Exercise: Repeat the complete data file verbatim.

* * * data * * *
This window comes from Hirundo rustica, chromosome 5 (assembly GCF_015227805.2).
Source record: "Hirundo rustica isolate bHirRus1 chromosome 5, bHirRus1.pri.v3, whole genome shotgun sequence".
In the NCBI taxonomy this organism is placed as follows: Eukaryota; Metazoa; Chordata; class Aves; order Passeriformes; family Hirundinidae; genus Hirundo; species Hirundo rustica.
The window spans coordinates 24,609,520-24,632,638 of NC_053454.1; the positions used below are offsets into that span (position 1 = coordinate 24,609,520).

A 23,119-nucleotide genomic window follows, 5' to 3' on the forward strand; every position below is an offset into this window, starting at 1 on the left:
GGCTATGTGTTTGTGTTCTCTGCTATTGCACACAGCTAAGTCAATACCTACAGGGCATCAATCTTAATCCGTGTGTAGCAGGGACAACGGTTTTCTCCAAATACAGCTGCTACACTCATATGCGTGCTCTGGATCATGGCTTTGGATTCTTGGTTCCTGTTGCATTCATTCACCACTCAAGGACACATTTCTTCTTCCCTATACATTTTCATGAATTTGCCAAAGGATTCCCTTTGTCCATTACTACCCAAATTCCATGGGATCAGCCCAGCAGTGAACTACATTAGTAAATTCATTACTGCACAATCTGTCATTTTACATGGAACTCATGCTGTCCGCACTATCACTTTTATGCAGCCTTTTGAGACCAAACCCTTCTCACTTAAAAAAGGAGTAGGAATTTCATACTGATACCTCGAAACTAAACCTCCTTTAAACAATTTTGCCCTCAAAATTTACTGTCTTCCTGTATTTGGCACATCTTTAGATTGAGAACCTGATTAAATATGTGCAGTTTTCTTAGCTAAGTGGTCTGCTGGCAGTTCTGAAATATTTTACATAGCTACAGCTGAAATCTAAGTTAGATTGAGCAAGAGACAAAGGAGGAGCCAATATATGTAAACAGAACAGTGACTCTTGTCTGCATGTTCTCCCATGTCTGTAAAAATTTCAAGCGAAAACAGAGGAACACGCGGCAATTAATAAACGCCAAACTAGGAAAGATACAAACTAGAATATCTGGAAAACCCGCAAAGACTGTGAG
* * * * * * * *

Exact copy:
This window comes from Hirundo rustica, chromosome 5 (assembly GCF_015227805.2).
Source record: "Hirundo rustica isolate bHirRus1 chromosome 5, bHirRus1.pri.v3, whole genome shotgun sequence".
In the NCBI taxonomy this organism is placed as follows: Eukaryota; Metazoa; Chordata; class Aves; order Passeriformes; family Hirundinidae; genus Hirundo; species Hirundo rustica.
The window spans coordinates 24,609,520-24,632,638 of NC_053454.1; the positions used below are offsets into that span (position 1 = coordinate 24,609,520).

A 23,119-nucleotide genomic window follows, 5' to 3' on the forward strand; every position below is an offset into this window, starting at 1 on the left:
GGCTATGTGTTTGTGTTCTCTGCTATTGCACACAGCTAAGTCAATACCTACAGGGCATCAATCTTAATCCGTGTGTAGCAGGGACAACGGTTTTCTCCAAATACAGCTGCTACACTCATATGCGTGCTCTGGATCATGGCTTTGGATTCTTGGTTCCTGTTGCATTCATTCACCACTCAAGGACACATTTCTTCTTCCCTATACATTTTCATGAATTTGCCAAAGGATTCCCTTTGTCCATTACTACCCAAATTCCATGGGATCAGCCCAGCAGTGAACTACATTAGTAAATTCATTACTGCACAATCTGTCATTTTACATGGAACTCATGCTGTCCGCACTATCACTTTTATGCAGCCTTTTGAGACCAAACCCTTCTCACTTAAAAAAGGAGTAGGAATTTCATACTGATACCTCGAAACTAAACCTCCTTTAAACAATTTTGCCCTCAAAATTTACTGTCTTCCTGTATTTGGCACATCTTTAGATTGAGAACCTGATTAAATATGTGCAGTTTTCTTAGCTAAGTGGTCTGCTGGCAGTTCTGAAATATTTTACATAGCTACAGCTGAAATCTAAGTTAGATTGAGCAAGAGACAAAGGAGGAGCCAATATATGTAAACAGAACAGTGACTCTTGTCTGCATGTTCTCCCATGTCTGTAAAAATTTCAAGCGAAAACAGAGGAACACGCGGCAATTAATAAACGCCAAACTAGGAAAGATACAAACTAGAATATCTGGAAAACCCGCAAAGACTGTGAG